Under the Directive, the relevant limitation period for bringing a claim for the unlawful acquisition, use or disclosure of a trade secret is 6 years from the later of: either the day on which the unlawful activity ceases or the day when the trade secret holder first becomes aware of the unlawful activity.

It is also possible for a trade secret holder to apply to court for an injunction prohibiting the alleged infringer/potential infringer from using or disclosing trade secret or requiring them to cease any such activities on a provisional basis. Moreover, a trade secret holder may also apply for an order for seizure or delivery up of the suspected infringing goods to prevent them from entering into or circulating on the market.

Geldards’ comment

The introduction of the Directive raised questions as to how its implementation in the UK would fit in with the law of confidence and contractual confidentiality regime in England and Wales. The new right to bring action for the unlawful acquisition, use or disclosure of a trade secret will co-exist with the current action for breach of confidence, and is not thought to extend the scope of protection provided by it. Therefore, confidentiality, non-disclosure agreements and contractual clauses will continue to play an important role in protecting confidential information and trade secrets and their breach will provide a separate cause of action for breach of contract. They will also assist in determining whether the acquisition or use of a trade secret is unlawful, since any such activity which amounts to a breach of a confidentiality agreement or similar duty will be considered unlawful under the Regulations. The main benefit of the Directive to those controlling trade secrets will be broader protection in those EU Member States where it was originally weaker.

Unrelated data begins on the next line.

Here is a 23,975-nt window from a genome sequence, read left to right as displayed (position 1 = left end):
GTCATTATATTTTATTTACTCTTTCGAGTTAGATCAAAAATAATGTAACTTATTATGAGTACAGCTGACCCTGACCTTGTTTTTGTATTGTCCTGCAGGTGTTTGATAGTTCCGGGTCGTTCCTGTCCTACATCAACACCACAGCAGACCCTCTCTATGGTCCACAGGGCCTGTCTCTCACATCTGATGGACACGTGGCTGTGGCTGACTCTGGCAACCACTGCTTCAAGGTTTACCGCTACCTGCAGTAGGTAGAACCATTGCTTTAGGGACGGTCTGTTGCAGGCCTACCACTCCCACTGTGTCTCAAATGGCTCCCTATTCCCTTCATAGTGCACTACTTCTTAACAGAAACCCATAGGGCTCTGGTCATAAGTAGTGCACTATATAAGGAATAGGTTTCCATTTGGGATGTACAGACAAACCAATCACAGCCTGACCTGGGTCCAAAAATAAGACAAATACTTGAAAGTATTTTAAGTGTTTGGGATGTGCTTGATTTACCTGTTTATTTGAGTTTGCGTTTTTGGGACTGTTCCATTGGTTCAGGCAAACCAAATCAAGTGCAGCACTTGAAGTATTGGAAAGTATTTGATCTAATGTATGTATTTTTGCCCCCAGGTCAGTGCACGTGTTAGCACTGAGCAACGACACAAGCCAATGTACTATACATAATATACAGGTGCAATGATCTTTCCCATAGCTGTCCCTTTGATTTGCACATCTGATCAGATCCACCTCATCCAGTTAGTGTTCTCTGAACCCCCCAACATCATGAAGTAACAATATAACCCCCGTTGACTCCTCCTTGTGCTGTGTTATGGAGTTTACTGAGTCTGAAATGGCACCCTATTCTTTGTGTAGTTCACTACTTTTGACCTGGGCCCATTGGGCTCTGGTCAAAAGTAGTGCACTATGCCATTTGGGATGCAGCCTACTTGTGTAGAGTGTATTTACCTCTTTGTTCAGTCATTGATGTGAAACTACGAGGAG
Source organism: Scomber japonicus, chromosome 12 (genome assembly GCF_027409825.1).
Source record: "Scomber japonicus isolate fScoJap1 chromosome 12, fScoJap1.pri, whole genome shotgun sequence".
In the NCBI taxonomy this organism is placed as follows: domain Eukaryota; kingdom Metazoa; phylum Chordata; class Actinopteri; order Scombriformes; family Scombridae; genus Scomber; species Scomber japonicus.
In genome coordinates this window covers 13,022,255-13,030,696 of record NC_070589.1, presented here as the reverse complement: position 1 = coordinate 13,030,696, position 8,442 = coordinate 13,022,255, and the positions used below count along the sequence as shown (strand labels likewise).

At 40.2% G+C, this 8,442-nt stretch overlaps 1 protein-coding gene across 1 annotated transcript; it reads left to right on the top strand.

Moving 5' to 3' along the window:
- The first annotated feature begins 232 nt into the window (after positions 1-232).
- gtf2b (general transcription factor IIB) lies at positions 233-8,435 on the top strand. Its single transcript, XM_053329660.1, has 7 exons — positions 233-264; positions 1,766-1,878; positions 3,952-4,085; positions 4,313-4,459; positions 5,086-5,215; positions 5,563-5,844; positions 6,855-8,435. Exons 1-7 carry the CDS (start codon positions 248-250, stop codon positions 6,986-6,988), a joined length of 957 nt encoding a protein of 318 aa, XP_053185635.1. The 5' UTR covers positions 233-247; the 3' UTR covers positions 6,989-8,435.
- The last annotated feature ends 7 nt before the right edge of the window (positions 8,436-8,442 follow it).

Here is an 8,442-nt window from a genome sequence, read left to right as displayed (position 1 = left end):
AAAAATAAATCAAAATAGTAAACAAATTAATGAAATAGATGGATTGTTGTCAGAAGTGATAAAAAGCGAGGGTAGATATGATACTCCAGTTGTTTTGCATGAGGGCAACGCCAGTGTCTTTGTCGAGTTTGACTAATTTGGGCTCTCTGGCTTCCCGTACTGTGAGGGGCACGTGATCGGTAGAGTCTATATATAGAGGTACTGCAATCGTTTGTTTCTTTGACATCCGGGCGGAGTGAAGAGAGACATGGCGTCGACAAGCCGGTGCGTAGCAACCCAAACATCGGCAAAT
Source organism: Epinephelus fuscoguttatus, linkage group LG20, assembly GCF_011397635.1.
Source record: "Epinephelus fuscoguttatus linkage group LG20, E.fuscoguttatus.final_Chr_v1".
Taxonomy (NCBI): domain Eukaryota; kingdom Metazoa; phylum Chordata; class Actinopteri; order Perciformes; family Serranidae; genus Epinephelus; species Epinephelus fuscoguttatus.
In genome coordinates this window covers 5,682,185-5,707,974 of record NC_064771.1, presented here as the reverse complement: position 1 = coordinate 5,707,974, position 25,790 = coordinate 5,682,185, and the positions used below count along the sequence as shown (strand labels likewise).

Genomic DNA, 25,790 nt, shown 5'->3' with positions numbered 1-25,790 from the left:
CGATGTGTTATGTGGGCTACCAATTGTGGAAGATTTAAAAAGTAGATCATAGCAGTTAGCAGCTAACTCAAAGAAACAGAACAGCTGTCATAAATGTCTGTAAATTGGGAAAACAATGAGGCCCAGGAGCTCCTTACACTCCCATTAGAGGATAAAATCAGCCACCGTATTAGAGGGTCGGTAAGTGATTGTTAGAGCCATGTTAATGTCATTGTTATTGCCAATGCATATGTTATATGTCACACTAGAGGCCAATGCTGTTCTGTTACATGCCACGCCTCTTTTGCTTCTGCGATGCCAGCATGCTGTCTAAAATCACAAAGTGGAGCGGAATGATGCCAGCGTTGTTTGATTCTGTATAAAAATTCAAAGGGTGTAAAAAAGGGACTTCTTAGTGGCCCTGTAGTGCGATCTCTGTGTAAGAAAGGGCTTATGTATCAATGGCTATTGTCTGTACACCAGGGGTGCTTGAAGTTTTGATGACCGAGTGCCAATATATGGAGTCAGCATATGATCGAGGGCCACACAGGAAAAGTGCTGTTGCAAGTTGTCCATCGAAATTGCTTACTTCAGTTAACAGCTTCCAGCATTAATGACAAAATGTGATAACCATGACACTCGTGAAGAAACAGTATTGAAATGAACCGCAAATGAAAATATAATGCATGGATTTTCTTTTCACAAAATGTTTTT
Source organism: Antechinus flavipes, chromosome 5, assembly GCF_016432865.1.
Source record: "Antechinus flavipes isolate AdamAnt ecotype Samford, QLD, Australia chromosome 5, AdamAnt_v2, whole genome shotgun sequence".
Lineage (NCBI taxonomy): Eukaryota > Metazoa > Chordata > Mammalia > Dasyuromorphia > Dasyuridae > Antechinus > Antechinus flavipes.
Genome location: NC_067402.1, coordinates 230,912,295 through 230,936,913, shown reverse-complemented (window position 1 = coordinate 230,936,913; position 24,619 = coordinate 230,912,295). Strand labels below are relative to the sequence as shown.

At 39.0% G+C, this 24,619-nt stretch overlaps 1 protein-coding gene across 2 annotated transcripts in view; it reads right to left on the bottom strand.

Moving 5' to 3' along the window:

The addition of the new cause of action to protect trade secrets is very welcome. However, the most effective way to protect your business from breaches of confidentiality and misuse of trade secrets still is to prevent them. We have prepared a short guide on how you can try and ensure that confidential information and trade secrets are protected within your organisation:

  1. Restrict access to confidential information and trade secrets to those individuals who genuinely need it;

  2. Mark confidential information as “confidential” (although be aware that marking information as such will not make the information confidential if it does not meet the required criteria to be considered as such);

  3. Store confidential information safely, securely and ensure that access to it is restricted appropriately;

  4. Ensure your electronic information is also stored safely and securely and ensure that access to it is restricted appropriately;

  5. Ensure that the confidentiality provisions and restrictive covenants (as appropriate) are included in your employees’ contracts of employment;

  6. Ensure your employees are trained in preserving confidentiality of information and trade secrets and that the relevant policies are in place and available to all employees;

  7. Give practical guidance to your employees, e.g. by way of presenting short case studies;

  8. Keep written records of all employees and third parties who had access to the information in question;

  9. Use confidentiality/non-disclosure agreements when collaborating with third parties;

  10. Audit your security procedures on a regular basis and update them as necessary.

Further information and advice

If you require any further information or legal advice, please contact a member of our Life Sciences Team.




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Gosia Evans


Associate, Cardiff

+44 (0)29 2039 1784